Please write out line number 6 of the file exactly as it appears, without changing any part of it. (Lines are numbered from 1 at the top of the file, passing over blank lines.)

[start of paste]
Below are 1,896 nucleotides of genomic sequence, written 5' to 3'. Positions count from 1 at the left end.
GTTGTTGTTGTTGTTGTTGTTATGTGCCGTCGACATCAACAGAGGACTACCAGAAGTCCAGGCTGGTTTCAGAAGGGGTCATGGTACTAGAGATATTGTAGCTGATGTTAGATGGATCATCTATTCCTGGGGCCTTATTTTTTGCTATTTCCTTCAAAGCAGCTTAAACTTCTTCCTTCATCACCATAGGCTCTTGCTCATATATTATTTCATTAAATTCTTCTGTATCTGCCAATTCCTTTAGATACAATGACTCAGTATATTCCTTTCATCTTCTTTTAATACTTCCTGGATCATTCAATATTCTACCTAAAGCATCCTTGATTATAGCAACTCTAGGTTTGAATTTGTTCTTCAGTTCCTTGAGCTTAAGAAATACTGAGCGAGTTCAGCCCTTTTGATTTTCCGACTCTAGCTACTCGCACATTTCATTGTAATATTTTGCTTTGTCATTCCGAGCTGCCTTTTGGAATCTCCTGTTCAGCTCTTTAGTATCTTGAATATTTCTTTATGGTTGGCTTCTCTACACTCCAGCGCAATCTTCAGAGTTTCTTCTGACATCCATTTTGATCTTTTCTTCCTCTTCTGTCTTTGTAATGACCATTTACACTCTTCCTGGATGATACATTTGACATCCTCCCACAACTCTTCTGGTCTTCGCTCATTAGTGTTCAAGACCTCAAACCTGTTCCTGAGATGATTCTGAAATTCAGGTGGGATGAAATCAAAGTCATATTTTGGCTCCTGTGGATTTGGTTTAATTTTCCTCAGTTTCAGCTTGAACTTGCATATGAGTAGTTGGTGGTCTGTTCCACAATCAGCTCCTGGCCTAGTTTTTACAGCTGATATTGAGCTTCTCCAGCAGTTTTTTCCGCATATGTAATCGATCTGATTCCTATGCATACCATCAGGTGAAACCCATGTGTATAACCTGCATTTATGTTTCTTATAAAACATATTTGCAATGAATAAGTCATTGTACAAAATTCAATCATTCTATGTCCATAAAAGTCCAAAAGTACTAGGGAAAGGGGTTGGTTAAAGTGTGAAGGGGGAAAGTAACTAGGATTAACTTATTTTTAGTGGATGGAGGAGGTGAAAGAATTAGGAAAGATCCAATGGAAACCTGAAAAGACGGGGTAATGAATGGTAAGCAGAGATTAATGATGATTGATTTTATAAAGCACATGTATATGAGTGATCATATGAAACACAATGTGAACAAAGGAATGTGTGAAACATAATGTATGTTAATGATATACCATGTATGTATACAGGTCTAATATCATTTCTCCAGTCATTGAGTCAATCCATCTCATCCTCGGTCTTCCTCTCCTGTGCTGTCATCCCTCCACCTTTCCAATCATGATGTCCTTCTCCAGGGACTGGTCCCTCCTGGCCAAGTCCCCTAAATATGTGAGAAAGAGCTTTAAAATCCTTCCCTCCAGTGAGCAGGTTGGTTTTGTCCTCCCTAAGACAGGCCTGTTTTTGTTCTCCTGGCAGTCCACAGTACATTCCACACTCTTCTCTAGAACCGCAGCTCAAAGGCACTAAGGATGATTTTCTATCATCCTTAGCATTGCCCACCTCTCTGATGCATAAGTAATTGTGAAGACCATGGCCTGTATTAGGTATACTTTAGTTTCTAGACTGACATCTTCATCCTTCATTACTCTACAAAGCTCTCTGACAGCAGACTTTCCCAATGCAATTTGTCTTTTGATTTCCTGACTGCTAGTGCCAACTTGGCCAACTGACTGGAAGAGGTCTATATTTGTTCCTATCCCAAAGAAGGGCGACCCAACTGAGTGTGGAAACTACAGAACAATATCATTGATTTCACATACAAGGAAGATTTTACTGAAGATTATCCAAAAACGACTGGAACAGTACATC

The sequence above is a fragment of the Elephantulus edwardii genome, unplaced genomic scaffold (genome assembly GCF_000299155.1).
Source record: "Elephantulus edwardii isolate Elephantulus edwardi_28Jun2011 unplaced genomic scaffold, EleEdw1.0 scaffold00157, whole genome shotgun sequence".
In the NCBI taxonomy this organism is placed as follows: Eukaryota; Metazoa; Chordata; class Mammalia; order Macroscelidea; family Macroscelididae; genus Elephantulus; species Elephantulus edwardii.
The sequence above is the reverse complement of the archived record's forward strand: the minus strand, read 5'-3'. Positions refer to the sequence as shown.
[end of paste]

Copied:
The sequence above is the reverse complement of the archived record's forward strand: the minus strand, read 5'-3'. Positions refer to the sequence as shown.